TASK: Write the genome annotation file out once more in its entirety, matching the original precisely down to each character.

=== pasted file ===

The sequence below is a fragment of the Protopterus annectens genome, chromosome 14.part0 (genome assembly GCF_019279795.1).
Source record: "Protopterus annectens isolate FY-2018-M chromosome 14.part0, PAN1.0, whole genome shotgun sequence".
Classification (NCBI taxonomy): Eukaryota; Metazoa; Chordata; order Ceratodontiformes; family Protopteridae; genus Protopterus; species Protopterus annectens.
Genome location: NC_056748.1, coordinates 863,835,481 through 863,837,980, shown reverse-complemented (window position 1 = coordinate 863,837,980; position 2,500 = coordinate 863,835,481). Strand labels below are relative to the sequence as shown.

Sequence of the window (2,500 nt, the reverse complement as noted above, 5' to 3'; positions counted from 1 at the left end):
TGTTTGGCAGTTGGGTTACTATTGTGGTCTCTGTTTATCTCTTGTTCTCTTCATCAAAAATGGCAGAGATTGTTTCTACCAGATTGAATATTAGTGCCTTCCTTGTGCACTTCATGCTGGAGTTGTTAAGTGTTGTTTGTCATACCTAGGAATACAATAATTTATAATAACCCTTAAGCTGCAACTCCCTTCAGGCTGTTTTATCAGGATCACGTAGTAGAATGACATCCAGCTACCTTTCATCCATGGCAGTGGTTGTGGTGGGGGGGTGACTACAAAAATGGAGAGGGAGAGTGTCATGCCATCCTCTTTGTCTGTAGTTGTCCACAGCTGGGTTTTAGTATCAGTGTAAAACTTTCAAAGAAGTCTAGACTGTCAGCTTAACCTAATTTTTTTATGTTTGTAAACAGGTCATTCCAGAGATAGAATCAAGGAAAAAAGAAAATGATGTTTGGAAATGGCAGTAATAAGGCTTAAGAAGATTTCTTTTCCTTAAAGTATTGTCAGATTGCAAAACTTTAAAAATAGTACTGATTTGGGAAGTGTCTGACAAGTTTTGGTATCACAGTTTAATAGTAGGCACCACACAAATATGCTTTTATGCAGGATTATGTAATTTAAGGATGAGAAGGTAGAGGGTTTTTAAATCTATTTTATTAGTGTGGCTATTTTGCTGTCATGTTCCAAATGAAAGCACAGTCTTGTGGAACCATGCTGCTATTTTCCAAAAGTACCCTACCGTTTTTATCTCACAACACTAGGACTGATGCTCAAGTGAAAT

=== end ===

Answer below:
The sequence below is a fragment of the Protopterus annectens genome, chromosome 14.part0 (genome assembly GCF_019279795.1).
Source record: "Protopterus annectens isolate FY-2018-M chromosome 14.part0, PAN1.0, whole genome shotgun sequence".
Classification (NCBI taxonomy): Eukaryota; Metazoa; Chordata; order Ceratodontiformes; family Protopteridae; genus Protopterus; species Protopterus annectens.
Genome location: NC_056748.1, coordinates 863,835,481 through 863,837,980, shown reverse-complemented (window position 1 = coordinate 863,837,980; position 2,500 = coordinate 863,835,481). Strand labels below are relative to the sequence as shown.

Sequence of the window (2,500 nt, the reverse complement as noted above, 5' to 3'; positions counted from 1 at the left end):
TGTTTGGCAGTTGGGTTACTATTGTGGTCTCTGTTTATCTCTTGTTCTCTTCATCAAAAATGGCAGAGATTGTTTCTACCAGATTGAATATTAGTGCCTTCCTTGTGCACTTCATGCTGGAGTTGTTAAGTGTTGTTTGTCATACCTAGGAATACAATAATTTATAATAACCCTTAAGCTGCAACTCCCTTCAGGCTGTTTTATCAGGATCACGTAGTAGAATGACATCCAGCTACCTTTCATCCATGGCAGTGGTTGTGGTGGGGGGGTGACTACAAAAATGGAGAGGGAGAGTGTCATGCCATCCTCTTTGTCTGTAGTTGTCCACAGCTGGGTTTTAGTATCAGTGTAAAACTTTCAAAGAAGTCTAGACTGTCAGCTTAACCTAATTTTTTTATGTTTGTAAACAGGTCATTCCAGAGATAGAATCAAGGAAAAAAGAAAATGATGTTTGGAAATGGCAGTAATAAGGCTTAAGAAGATTTCTTTTCCTTAAAGTATTGTCAGATTGCAAAACTTTAAAAATAGTACTGATTTGGGAAGTGTCTGACAAGTTTTGGTATCACAGTTTAATAGTAGGCACCACACAAATATGCTTTTATGCAGGATTATGTAATTTAAGGATGAGAAGGTAGAGGGTTTTTAAATCTATTTTATTAGTGTGGCTATTTTGCTGTCATGTTCCAAATGAAAGCACAGTCTTGTGGAACCATGCTGCTATTTTCCAAAAGTACCCTACCGTTTTTATCTCACAACACTAGGACTGATGCTCAAGTGAAAT